[This article is the first of a two-part series focusing on the construction industry. Part Two, “How to Position Your Construction Company for a Successful Sale,” can be found here.]
The construction industry is comprised of an array of diverse sectors, and construction companies vary widely in their marketability and valuation. As a group, however, it’s no surprise that valuations declined across the industry during the economic downturn of 2008-2010, due to the companies’ inability to retain healthy margins and generate cash. As the economy begins to turn around, some sectors will continue to struggle, while others are positioned for solid growth.
General Building and Heavy Civil
For example, in 2011 the General Building and Heavy Civil sectors experienced a sluggish-to-stagnant growth rate of just .25%. This dismal business environment was caused by a lack of credit available for project financing, thus creating a cutthroat environment as companies competed for scarce projects. A majority of firms in this sector suffered severe devaluation, sparking some consolidation amongst the larger construction companies that had strong financial backing or surplus cash.
Oil and Gas
On the other end of the spectrum, in 2011 the domestic Oil and Gas related sectors of the construction industry experienced remarkable growth, caused by the escalating demand for natural resources. Companies specializing in transmission pipelines, right of way excavation, gathering and processing facilities, drilling sites, distribution facilities, and LNG export terminals increased in both valuation and acquisition activity. According to the IBISWorld Oil & Gas Pipeline Construction Market Research Report, the oil and gas sector grew at 14.4% in 2011 and is projected to reach 15.8% by the end of 2012, with a steady 5% growth rate through 2017. Judging by the amount of backlogged work and projects underway, many industry experts believe this could be a record-breaking era for oil and gas construction.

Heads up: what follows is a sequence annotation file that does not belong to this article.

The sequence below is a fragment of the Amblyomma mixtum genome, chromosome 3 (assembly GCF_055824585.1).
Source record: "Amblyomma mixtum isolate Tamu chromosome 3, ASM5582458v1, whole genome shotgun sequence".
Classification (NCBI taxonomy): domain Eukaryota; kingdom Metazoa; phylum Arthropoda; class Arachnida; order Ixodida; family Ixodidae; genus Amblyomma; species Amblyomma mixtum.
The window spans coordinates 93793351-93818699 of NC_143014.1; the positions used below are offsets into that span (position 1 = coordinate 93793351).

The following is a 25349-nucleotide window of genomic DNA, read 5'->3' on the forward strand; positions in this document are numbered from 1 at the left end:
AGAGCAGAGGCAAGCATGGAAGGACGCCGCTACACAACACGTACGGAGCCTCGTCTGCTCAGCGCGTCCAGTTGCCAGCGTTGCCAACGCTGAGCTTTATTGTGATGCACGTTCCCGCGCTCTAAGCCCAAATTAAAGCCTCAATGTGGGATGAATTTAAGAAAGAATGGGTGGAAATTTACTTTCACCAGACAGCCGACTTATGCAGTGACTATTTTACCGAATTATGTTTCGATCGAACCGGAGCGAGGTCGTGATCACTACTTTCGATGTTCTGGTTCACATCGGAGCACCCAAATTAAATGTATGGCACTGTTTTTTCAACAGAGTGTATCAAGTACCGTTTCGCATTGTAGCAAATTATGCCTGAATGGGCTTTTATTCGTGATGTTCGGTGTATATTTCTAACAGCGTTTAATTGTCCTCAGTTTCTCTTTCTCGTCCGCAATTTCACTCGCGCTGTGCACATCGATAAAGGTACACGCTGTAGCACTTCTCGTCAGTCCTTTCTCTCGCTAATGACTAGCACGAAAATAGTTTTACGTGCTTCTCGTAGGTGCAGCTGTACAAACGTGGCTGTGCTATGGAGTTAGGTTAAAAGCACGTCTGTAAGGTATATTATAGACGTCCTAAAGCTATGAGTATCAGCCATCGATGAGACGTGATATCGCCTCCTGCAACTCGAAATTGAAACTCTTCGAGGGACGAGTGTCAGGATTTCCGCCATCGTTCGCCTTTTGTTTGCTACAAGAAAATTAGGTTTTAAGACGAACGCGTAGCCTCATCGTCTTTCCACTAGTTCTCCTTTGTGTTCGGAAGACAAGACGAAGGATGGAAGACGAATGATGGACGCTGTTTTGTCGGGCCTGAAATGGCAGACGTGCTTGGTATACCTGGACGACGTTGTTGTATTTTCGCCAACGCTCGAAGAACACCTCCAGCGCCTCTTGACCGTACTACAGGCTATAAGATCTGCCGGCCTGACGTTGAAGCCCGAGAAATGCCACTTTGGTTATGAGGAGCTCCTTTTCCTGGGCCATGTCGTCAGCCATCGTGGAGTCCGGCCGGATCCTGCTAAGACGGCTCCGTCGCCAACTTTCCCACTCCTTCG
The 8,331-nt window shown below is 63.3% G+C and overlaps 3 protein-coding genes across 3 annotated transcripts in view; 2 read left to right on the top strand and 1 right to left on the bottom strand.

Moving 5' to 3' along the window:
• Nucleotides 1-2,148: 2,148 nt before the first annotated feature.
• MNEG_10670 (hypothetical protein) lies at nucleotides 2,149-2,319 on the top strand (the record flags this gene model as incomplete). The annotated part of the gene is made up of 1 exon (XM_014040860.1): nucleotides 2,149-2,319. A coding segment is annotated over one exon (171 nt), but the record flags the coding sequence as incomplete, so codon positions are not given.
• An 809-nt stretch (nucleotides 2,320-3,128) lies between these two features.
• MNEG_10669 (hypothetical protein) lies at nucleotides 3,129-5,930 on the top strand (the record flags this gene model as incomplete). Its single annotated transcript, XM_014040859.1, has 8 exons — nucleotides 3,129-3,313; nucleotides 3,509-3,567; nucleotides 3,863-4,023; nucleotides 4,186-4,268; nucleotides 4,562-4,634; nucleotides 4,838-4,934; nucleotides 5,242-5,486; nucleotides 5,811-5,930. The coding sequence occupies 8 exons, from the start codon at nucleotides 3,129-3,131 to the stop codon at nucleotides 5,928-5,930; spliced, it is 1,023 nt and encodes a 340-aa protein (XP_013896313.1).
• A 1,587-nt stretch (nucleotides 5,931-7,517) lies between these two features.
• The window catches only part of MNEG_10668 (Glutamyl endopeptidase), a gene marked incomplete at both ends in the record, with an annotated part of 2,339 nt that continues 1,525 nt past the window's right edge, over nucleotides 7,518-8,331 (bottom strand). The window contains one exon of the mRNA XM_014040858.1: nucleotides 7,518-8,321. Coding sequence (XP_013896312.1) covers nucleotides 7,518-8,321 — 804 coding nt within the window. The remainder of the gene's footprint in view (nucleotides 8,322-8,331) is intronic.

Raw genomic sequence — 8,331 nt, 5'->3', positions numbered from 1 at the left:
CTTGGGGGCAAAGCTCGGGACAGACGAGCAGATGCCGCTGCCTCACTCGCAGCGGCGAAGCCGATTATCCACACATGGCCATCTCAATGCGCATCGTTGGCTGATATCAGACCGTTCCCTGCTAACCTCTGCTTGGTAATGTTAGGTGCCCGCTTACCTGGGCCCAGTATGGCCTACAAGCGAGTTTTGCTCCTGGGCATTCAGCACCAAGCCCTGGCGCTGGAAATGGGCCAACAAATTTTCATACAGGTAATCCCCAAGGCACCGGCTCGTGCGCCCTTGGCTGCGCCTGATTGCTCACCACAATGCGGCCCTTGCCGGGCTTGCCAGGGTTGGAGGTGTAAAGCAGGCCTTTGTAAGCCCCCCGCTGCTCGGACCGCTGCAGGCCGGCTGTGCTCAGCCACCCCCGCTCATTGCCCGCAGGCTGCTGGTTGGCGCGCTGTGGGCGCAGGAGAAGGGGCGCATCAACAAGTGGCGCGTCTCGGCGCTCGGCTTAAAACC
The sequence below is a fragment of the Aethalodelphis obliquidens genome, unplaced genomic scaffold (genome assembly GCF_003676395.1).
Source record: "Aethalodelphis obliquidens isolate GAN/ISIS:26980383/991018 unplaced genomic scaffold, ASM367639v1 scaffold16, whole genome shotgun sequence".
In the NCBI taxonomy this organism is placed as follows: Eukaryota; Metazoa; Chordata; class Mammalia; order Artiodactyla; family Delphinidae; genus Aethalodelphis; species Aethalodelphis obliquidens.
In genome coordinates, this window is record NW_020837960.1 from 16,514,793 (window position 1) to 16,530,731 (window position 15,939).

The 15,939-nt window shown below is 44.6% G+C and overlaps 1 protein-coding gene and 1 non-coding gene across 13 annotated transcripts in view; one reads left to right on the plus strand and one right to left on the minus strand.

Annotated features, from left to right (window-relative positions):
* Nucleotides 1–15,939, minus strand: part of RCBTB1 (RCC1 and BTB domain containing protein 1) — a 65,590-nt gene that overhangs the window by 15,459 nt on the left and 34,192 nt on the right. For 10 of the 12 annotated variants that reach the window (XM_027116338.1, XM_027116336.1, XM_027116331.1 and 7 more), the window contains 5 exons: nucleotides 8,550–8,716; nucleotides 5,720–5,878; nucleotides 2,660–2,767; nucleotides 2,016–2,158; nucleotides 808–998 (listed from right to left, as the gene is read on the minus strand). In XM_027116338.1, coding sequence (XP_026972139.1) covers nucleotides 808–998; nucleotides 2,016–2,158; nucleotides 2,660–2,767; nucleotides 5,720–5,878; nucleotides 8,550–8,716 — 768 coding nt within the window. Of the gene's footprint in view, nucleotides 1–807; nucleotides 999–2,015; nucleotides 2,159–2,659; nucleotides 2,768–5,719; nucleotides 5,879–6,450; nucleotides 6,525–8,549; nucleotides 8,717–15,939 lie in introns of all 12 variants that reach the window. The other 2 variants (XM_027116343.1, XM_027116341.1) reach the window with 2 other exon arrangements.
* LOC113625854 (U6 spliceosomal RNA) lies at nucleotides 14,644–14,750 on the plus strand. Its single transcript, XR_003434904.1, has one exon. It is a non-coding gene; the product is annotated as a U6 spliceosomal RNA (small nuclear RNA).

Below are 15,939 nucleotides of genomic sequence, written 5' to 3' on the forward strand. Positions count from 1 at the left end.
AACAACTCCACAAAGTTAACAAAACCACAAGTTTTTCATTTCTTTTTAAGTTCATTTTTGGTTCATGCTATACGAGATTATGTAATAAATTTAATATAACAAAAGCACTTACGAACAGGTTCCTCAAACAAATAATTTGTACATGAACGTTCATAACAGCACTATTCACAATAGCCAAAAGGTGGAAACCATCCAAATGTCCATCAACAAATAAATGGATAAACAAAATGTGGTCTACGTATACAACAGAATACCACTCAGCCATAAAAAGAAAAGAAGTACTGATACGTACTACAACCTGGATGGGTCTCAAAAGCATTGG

The key factor contributing to this positive outlook is the adoption of new and unconventional oil and gas recovery methods such as hydraulic fracturing. These new methods allow for the exploration and production of oil, gas and liquefied natural gas within certain formations in remote areas of the United States: the Bakken shale in North Dakota, the Niobara and Denver Basin in North East Colorado and South East Wyoming, and the Marcellus shale in Pennsylvania. There is a great deal of demand for new infrastructure to support the greatly increased amounts of oil and natural gas they are now producing.
The construction industry as a whole has always been cyclical, and it is no surprise that the recent economic instability hit construction companies harder than most. However, sectors like oil and gas are still positioned to be successful over the next few years.
This post was written by our construction industry tag-team of Dan Flick and Jeff Flick.